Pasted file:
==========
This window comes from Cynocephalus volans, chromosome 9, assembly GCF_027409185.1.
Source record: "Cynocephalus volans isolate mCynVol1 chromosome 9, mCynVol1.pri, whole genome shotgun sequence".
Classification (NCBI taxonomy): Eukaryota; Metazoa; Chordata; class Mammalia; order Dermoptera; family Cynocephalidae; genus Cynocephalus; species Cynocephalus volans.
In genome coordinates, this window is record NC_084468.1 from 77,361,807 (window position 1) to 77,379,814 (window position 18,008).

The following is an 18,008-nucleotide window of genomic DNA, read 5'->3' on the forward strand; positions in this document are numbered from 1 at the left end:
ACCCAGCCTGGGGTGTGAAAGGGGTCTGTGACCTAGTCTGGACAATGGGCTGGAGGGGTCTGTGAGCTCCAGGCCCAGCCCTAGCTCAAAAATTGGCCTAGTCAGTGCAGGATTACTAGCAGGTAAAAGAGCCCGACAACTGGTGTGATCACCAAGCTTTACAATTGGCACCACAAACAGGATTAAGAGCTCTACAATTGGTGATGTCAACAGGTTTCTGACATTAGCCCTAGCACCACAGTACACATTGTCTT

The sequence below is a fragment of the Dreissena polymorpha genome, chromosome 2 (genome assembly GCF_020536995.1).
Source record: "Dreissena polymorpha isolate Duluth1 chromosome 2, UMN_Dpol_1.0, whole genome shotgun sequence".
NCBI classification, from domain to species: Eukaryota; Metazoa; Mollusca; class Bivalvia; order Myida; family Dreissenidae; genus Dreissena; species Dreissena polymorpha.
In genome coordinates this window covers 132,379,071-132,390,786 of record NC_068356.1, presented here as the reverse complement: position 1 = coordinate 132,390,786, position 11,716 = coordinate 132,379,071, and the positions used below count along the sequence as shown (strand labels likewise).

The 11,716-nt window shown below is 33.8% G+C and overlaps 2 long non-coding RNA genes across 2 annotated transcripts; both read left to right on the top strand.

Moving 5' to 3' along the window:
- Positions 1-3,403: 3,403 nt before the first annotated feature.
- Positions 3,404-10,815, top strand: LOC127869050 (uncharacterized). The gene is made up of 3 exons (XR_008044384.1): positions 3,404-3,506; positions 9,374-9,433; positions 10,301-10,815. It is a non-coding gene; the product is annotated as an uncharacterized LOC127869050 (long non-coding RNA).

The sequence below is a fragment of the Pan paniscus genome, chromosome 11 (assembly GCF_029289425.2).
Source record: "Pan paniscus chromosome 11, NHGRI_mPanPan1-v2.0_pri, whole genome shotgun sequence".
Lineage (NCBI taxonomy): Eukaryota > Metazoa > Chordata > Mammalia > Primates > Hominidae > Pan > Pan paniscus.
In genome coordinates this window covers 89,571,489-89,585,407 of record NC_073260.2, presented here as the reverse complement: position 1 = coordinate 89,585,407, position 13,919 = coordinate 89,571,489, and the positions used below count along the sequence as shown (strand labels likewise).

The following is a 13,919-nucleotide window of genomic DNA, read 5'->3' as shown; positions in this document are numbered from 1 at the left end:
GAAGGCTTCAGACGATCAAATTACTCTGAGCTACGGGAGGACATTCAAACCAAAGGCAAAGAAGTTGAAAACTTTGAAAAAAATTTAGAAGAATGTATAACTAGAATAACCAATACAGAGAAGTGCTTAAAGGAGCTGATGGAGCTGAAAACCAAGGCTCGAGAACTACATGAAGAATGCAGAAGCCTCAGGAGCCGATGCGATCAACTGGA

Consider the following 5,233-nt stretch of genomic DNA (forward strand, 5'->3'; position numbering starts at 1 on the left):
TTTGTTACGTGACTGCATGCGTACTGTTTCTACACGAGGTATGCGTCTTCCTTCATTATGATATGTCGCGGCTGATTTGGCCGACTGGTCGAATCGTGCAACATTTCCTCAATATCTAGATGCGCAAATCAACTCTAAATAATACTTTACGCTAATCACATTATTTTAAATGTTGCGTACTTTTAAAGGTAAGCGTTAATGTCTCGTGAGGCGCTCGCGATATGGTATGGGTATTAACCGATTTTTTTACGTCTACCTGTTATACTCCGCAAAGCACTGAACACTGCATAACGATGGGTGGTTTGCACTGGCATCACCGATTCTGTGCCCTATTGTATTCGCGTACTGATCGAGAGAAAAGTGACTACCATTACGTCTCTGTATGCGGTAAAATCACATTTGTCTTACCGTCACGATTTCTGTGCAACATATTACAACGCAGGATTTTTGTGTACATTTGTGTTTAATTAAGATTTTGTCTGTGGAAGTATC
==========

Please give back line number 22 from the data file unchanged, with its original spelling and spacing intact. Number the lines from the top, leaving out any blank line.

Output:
TTTGTTACGTGACTGCATGCGTACTGTTTCTACACGAGGTATGCGTCTTCCTTCATTATGATATGTCGCGGCTGATTTGGCCGACTGGTCGAATCGTGCAACATTTCCTCAATATCTAGATGCGCAAATCAACTCTAAATAATACTTTACGCTAATCACATTATTTTAAATGTTGCGTACTTTTAAAGGTAAGCGTTAATGTCTCGTGAGGCGCTCGCGATATGGTATGGGTATTAACCGATTTTTTTACGTCTACCTGTTATACTCCGCAAAGCACTGAACACTGCATAACGATGGGTGGTTTGCACTGGCATCACCGATTCTGTGCCCTATTGTATTCGCGTACTGATCGAGAGAAAAGTGACTACCATTACGTCTCTGTATGCGGTAAAATCACATTTGTCTTACCGTCACGATTTCTGTGCAACATATTACAACGCAGGATTTTTGTGTACATTTGTGTTTAATTAAGATTTTGTCTGTGGAAGTATC